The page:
Friday, February 28

Duck Spring Rolls, Sweet Chilli Hoisin Dipping Sauce

Greasy spring rolls from the Chinese takeaway may become a thing of the past once you have tried my version. Now I'm not planning to send my dinner off to a lab for calorific analysis, but I'm pretty sure these spring rolls are quite healthy. I managed to get a whole bag of supermarket prepared stir-fry veg into just four spring rolls and according to the blurb on the bag, this is two of my five a day. If you use my technique of sealing the spring rolls with flour paste, very little oil gets inside and they were super crispy but not greasy at all. With this justification at the forefront of my mind, I scoffed the lot.  Really easy to prepare, it took me just 10 minutes to make up the spring rolls and a few minutes more to fry…it's got to be worth go right….?

6 Spring roll wrappers - you can get these frozen from Chinese stores
1 bag of ready prepared stir fry vegetables
A knob of ginger, peeled and finely chopped
A clove of garlic - peeled and chopped
1 tbsp of soy sauce
A handful of shredded duck, chicken, pork or whatever you fancy
Vegetable oil for frying
2 tbsp hoisin sauce from a jar
1 tbsp sweet chilli sauce
1 tbsp flour

Add a tbsp of oil to a frying pan and get on a really high heat - you need to cook away any water that comes out of the vegetables so make sure the pan is smoking hot. Quickly fry the ginger and garlic and when just starting to colour add the vegetables, stir frying until softened. Add the duck and soy sauce, and bubble away to nothing. Take the pan off the heat and allow to cool. 

If your spring roll wrappers are frozen you can sometimes get a knife between the sheets and carefully ease off 5 or 6 in a lump. You can then put the rest back in the freezer for another day. I stated six spring roll wrappers on the ingredients list as sometimes when you separate the sheets, you tear a few - I only used four.

Make a thick paste (think wall paper paste) from the flour and a little water. Now take a spring roll wrapper. Place 1/4 of the duck mix along one edge leaving an inch or so clear each side. Tightly roll up half way. Rub a little flour paste along both side edges and along the edge furthest from you. Fold the sides in then continue to roll up completely using a little more flour paste to seal any open edges. I'm not sure I need to describe what the finished product should look like - a spring roll, clearly! Repeat for the other three spring rolls and set aside.

Heat your deep fat fryer to 180c or put about an inch of oil in a deep pan. If using a pan you can tell the oil is hot enough by dropping in a little bit of bread - it should cook to golden in about a minute. Fry off the spring rolls (in batches if necessary) until golden and crispy.  Drain on kitchen roll.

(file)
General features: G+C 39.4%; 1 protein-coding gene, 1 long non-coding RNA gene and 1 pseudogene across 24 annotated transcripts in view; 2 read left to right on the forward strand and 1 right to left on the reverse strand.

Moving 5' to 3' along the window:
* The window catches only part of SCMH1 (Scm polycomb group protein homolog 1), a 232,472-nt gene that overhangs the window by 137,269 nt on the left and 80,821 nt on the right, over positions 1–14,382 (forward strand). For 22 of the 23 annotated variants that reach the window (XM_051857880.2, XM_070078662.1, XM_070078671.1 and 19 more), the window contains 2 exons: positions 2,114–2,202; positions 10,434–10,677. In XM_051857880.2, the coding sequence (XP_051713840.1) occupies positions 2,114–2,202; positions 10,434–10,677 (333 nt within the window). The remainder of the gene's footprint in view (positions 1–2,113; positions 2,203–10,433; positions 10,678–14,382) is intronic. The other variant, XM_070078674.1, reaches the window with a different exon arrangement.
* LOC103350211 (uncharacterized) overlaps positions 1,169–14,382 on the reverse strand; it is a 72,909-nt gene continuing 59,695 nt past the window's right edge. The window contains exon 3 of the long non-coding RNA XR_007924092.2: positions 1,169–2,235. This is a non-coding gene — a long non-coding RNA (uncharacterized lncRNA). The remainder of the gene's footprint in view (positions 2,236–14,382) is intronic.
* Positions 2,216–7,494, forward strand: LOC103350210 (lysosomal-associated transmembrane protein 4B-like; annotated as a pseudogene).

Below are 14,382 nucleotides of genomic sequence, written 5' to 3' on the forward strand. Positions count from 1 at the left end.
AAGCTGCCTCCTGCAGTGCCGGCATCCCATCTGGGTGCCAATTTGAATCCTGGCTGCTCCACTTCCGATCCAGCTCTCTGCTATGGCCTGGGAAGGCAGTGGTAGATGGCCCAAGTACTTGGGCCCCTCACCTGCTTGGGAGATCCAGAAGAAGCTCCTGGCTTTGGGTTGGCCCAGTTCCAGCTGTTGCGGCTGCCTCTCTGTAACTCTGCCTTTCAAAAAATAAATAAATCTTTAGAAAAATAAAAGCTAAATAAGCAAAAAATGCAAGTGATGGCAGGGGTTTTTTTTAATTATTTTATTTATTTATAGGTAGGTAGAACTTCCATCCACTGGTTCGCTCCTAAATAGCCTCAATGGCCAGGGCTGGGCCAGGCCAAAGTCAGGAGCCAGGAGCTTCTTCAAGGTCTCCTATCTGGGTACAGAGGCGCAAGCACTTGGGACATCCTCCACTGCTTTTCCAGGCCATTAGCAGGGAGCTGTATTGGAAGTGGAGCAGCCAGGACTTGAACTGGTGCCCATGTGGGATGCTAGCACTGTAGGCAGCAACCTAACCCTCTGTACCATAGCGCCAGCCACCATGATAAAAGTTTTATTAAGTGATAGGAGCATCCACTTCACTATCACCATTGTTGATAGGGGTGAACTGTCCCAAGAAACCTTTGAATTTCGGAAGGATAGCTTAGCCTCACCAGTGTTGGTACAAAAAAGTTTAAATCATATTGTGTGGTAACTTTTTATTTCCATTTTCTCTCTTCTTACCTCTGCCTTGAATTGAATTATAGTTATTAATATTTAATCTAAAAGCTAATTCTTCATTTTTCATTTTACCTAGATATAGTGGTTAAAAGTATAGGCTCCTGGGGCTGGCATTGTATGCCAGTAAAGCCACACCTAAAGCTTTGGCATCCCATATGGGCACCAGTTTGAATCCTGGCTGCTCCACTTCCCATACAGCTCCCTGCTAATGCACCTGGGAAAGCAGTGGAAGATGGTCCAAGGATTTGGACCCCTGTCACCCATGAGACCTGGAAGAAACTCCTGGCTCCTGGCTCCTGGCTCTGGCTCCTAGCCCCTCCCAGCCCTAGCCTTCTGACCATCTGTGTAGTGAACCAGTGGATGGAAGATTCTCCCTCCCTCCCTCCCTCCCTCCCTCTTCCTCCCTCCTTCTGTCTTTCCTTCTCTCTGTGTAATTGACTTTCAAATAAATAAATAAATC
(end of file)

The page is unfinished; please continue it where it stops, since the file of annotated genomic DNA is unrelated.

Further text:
While frying, mix the hoisin with the chilli sauce and a little water. Have a taste. All shop bought sauces vary in flavour so try adding a little honey or lime juice to correct the dipping sauce to your taste. Tuck in.

Tuesday, February 25

Crisp Roast Gressingham Duck, Duck Fat Potatoes, Pedro Ximenez Jus

This is an absolute belter of a dish and could make for a simpler Sunday roast for those whom excessive veg prep is a chore. The duck is slow roasted to crispy perfection over a pan of potatoes flavoured with garlic and rosemary, the gently rendering duck fat providing the necessary lubricant to deliver crisp edged flavoursome spuds.  This cooking method will not deliver pink breast meat, it will be cooked through and falling from the bone - think Chinese shredded duck.

However the real star of the show is the Pedro Ximenez jus (or gravy in less poncey terms). Pedro Ximenez is a sticky sweet sultana scented sherry from Jerez in Spain. Temper this sweetness with vinegar and meat stock and you pretty much have the perfect duck sauce. I more or less devoured the whole duck alone, ripping crisp skin and butter soft fatty meat from bone, shoving it into the sauce and then my mouth like a mad man.

For 2 or maybe three people at a push:

1 Gressingham Duck
1 kg of potatoes (Maris Piper) peeled and cut into chunks
2 sprigs of rosemary
4 fat cloves of garlic, skin on

For the sauce:
250ml meat stock - beef, chicken or ham are all good, not lamb though
50ml Pedro Ximenez, maybe a little more to taste
100ml of good red wine
2 tbsp good red wine vinegar
1 tsp sugar
1 scant tsp arrowroot slaked in a little cold water

Heat you're oven to 220c. Spatchcock the duck by cutting out the backbone with a sturdy pair of scissors. Flatten the bird, season well and place straight on the bars of the oven rack with a suitable roasting tray placed below to catch the juices. The addition of a little water to the roasting tray stops the juices burning before the fat has properly rendered, the water will evaporate before you need to roast your spuds leaving only hot oil.

Roast the duck for 30 minutes then drop the oven temperature to 150c and cook for another hour and a half. Blanch the spuds, drain then chuff up the edges so they crisp well. Turn the oven back up to 200c and toss the spuds into the oven tray with the duck fat, the rosemary, the garlic and a good seasoning of Maldon salt. Roast for another 30 to 40 mins turning the spuds every so often until the edges are crisp.

While the spuds are roasting make the sauce. Boil the vinegar to almost nothing then chuck in the wine, stock and sugar and reduce by half. Add the sherry and simmer until the alcohol has burnt off - you will taste this as the harshness will disappear leaving only the flavour. You can add a little more sherry if you think it needs it. Add the arrow root and allow to thicken, pass through a sieve and keep warm.

Check your duck - the skin should be golden and crisp and the leg bones should feel loose, as if you could pull them from the bird leaving the meat behind. Serve up - the only accompaniment required is some good red wine and some steamed greens……..and maybe a bib.

Saturday, February 15

Wye Valley Smoked Salmon, Dill, Capers, Lemon & Crème Fraîche